Daily Fishing and Outdoor Report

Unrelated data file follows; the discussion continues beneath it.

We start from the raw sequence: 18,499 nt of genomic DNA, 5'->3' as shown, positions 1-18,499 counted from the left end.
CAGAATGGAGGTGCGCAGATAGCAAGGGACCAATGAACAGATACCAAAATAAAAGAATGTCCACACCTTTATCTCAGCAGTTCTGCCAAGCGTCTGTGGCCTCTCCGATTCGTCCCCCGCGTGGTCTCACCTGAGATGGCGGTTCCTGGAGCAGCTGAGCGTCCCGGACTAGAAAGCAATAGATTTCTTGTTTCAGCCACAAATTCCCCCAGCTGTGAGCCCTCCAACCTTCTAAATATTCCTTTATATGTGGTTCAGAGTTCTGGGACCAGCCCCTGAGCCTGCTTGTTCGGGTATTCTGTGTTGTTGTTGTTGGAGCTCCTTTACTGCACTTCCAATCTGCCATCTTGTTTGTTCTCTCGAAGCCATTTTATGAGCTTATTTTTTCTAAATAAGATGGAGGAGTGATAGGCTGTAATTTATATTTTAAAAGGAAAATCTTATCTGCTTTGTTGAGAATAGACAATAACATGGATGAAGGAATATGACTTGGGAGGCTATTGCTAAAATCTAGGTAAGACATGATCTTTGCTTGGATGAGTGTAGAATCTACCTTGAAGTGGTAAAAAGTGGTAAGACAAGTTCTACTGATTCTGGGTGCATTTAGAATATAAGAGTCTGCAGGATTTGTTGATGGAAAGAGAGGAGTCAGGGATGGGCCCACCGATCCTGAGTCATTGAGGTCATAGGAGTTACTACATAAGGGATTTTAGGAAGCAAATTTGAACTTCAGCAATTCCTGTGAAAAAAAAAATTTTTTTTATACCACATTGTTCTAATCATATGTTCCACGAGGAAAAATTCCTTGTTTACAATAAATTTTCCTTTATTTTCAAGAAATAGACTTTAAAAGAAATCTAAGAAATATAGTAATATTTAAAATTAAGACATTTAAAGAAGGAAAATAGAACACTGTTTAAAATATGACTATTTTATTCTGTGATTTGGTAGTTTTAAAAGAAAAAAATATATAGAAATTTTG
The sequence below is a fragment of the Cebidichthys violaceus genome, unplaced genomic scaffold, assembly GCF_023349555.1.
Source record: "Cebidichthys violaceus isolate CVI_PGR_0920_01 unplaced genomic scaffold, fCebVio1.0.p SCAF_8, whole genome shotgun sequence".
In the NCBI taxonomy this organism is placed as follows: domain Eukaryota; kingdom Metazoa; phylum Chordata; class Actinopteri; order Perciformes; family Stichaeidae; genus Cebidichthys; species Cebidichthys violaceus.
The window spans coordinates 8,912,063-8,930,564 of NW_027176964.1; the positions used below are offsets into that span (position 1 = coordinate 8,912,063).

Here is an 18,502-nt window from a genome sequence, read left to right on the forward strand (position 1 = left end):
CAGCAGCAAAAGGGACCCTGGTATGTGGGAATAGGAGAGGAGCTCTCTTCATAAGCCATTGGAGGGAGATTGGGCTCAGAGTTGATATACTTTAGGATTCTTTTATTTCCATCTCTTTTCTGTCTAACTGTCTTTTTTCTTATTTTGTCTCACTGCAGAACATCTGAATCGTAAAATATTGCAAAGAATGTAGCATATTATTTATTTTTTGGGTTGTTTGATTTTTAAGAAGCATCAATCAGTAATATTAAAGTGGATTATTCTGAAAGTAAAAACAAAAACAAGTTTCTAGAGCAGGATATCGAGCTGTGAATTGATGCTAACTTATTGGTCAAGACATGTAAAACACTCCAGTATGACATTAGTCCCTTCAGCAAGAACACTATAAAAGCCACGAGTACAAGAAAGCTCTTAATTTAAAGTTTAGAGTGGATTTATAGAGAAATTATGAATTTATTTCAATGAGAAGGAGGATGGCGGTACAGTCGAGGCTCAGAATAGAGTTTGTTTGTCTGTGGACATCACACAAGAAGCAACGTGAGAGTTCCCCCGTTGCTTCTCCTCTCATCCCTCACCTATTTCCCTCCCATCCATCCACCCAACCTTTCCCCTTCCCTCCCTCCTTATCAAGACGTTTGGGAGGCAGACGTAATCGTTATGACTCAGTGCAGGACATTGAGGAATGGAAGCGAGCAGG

Contorl burns on the mainland -- Any guesses on how long they stay controlled with 45 mph winds? Thursday, March 20, 2008: A few folks are going down to Graveling Point to try their hand at bassing with bait. Zero action, I’m told. Some guys are then making the drive further up river. The landings and Banks have loads of folks working the bridges. The most I heard was a few perch and some freshwater species. I’m going to do a stop at one of the Landings tomorrow. I had an interesting response to my write-up on the seeming disappearance of river herring. After blaming the commercial fishermen for taking river herring – hauled in during massive removals of ocean herring and mackerel – he said there are some signs that a decent run of herring is currently working its way into the Delaware Bay. How many make it through is the big question. A bigger question is whether or not the Boston macks will finally return this year. Fresh macks are one of the finest tasting fresh fish out there. Plus, the health benefits of eating them are through the ceiling. Down side is the same reason they are so good for you. The heavy oil presence in mackerel means they go rancid far faster than other fish species. The oils also make them less the great for freezing. Thawing causes the flesh to become soft. Did you know that in coming spring months, mullet and bunker larvae will get whisked into the bay from the ocean, determining what sort of fall run we’ll be having. The phytoplankton levels in the coastal waters off New Jersey remains excellent. That is huge when it comes to nurturing survival levels for the larvae. A couple surfcasters working LBI have – with mock enthusiasm – announced the arrival of the skate. I find it hard to even joke about that with the price of bloodworms up to $12.00 a dozen. I’ll be digging my own, at least for flounder fishing. The entrance and beachfront of Holgate continues to be a lost cause. The south winds are the culprit and show no indications of slowing down. This could be a spring totally dominated by south wind patterns since systems are already lining up that way. News Story: March 20, 2008 - Year-to-year fluctuations in fish survival rates are more pronounced as populations decline, a Dalhousie University study has found, adding another layer of uncertainty to the effort to manage depleted stocks. Tracking fish populations and making accurate predictions on future populations is notoriously difficult because of the amount of year-to-year variation in the survival rates of fish in the early stages of development, according to lead researcher Coilin Minto of Dalhousie's department of biology. But while most predictive models assume this variability, or 'noise,' is constant, Minto's study, to be published in the journal Nature, found it was inversely related to population. The change in survival rates of a given fish population fluctuated more widely and became less predictable as the size of the population decreased. 'This has implications for fisheries management,' said Minto, who worked on the study with Dalhousie statistician Wade Blanchard and the late Ransom Myers, the biologist whose research brought worldwide attention to the issue of overfishing. 'If variation increases as populations decline, there is an increased potential for incorrect recovery projections and also an [increased] risk of extinction for extremely low populations,' he told CBC News.Research could improve fish stock estimates. The study looked at data from 147 fish populations accounting for 39 species, focusing on recruitment rates - the chance that juvenile fish would make it to the early stage of adulthood.